Without the redeeming good looks of other endangered species, the rather unfortunate-looking but aptly-named blobfish (Psychrolutes marcidus) may not figure in anyone’s glitzy conservation campaign. Nevertheless, the fact is that this jiggly, jelly-like creature is threatened with extinction, thanks to the overfishing antics of deep sea trawlers scraping the bottom of Australian and New Zealand waters.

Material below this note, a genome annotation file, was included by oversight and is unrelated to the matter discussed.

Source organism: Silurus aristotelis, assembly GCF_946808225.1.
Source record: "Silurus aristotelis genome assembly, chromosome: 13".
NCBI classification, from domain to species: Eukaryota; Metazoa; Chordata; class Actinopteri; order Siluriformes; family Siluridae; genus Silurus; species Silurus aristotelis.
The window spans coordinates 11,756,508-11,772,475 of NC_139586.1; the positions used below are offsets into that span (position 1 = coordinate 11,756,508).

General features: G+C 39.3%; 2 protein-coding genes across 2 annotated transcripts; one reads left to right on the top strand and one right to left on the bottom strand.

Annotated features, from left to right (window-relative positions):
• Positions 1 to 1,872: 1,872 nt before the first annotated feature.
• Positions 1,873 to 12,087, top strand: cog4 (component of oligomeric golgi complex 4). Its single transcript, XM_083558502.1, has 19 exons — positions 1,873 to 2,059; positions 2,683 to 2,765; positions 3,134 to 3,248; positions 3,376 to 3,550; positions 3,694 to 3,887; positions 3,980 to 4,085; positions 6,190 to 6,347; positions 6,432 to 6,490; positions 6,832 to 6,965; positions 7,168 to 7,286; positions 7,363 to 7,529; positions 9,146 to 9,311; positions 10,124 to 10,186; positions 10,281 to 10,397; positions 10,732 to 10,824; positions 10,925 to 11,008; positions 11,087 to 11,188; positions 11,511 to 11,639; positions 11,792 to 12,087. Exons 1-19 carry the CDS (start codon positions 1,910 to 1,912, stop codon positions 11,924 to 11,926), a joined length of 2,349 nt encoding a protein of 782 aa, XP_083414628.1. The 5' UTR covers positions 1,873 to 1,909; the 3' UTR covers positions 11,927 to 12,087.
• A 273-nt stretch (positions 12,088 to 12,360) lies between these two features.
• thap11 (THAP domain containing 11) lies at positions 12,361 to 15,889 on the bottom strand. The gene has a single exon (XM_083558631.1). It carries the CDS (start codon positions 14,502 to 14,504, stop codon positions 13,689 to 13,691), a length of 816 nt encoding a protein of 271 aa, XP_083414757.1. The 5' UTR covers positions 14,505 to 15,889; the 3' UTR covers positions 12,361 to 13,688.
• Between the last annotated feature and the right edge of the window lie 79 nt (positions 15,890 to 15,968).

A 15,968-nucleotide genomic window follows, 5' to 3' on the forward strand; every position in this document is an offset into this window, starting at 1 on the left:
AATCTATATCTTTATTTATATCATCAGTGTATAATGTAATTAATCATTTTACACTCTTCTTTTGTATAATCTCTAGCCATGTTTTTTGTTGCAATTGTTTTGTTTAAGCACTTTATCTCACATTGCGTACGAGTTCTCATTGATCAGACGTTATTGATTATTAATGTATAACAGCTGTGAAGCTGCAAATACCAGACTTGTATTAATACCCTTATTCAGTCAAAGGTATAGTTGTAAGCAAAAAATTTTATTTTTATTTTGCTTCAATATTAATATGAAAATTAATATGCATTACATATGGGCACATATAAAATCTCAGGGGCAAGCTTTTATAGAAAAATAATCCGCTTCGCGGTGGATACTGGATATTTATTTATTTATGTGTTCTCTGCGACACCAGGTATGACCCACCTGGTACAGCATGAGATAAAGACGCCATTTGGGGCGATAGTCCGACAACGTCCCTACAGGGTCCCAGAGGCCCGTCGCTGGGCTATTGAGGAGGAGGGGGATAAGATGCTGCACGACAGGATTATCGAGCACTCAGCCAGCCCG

Surviving only within a limited area in these seas, the inedible blobfish live at around 2600 feet (800 meters) deep, in the same zone as more edible species like lobsters and crab. They grow to about 12 inches (30 centimeters) in length and eat whatever organic matter floats in front of them.
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